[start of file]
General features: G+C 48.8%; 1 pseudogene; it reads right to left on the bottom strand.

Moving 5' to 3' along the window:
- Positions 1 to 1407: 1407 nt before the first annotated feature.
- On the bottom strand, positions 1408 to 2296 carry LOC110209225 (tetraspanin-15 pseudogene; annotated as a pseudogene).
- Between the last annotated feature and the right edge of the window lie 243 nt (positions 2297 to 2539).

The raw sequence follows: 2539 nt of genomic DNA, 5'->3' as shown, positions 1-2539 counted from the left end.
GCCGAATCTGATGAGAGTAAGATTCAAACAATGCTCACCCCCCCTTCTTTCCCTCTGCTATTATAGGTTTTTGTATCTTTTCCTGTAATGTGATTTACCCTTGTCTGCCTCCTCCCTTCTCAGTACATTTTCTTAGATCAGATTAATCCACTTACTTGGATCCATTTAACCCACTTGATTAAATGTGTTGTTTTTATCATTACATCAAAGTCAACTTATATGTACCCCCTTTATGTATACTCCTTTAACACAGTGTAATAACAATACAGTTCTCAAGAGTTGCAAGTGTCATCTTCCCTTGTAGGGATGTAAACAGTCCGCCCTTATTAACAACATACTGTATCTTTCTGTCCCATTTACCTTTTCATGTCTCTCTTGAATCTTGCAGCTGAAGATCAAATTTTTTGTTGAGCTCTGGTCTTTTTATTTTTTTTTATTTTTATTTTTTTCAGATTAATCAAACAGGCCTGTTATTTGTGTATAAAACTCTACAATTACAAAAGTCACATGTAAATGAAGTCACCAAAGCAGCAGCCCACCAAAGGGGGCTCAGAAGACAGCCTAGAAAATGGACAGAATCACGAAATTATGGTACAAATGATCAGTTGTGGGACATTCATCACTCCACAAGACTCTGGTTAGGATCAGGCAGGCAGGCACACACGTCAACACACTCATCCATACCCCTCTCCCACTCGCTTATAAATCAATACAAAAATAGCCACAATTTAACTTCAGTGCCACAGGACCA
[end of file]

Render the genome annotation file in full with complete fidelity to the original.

General features: G+C 48.8%; 1 pseudogene; it reads right to left on the bottom strand.

Moving 5' to 3' along the window:
- Positions 1 to 1407: 1407 nt before the first annotated feature.
- On the bottom strand, positions 1408 to 2296 carry LOC110209225 (tetraspanin-15 pseudogene; annotated as a pseudogene).
- Between the last annotated feature and the right edge of the window lie 243 nt (positions 2297 to 2539).

The raw sequence follows: 2539 nt of genomic DNA, 5'->3' as shown, positions 1-2539 counted from the left end.
GCCGAATCTGATGAGAGTAAGATTCAAACAATGCTCACCCCCCCTTCTTTCCCTCTGCTATTATAGGTTTTTGTATCTTTTCCTGTAATGTGATTTACCCTTGTCTGCCTCCTCCCTTCTCAGTACATTTTCTTAGATCAGATTAATCCACTTACTTGGATCCATTTAACCCACTTGATTAAATGTGTTGTTTTTATCATTACATCAAAGTCAACTTATATGTACCCCCTTTATGTATACTCCTTTAACACAGTGTAATAACAATACAGTTCTCAAGAGTTGCAAGTGTCATCTTCCCTTGTAGGGATGTAAACAGTCCGCCCTTATTAACAACATACTGTATCTTTCTGTCCCATTTACCTTTTCATGTCTCTCTTGAATCTTGCAGCTGAAGATCAAATTTTTTGTTGAGCTCTGGTCTTTTTATTTTTTTTTATTTTTATTTTTTTCAGATTAATCAAACAGGCCTGTTATTTGTGTATAAAACTCTACAATTACAAAAGTCACATGTAAATGAAGTCACCAAAGCAGCAGCCCACCAAAGGGGGCTCAGAAGACAGCCTAGAAAATGGACAGAATCACGAAATTATGGTACAAATGATCAGTTGTGGGACATTCATCACTCCACAAGACTCTGGTTAGGATCAGGCAGGCAGGCACACACGTCAACACACTCATCCATACCCCTCTCCCACTCGCTTATAAATCAATACAAAAATAGCCACAATTTAACTTCAGTGCCACAGGACCA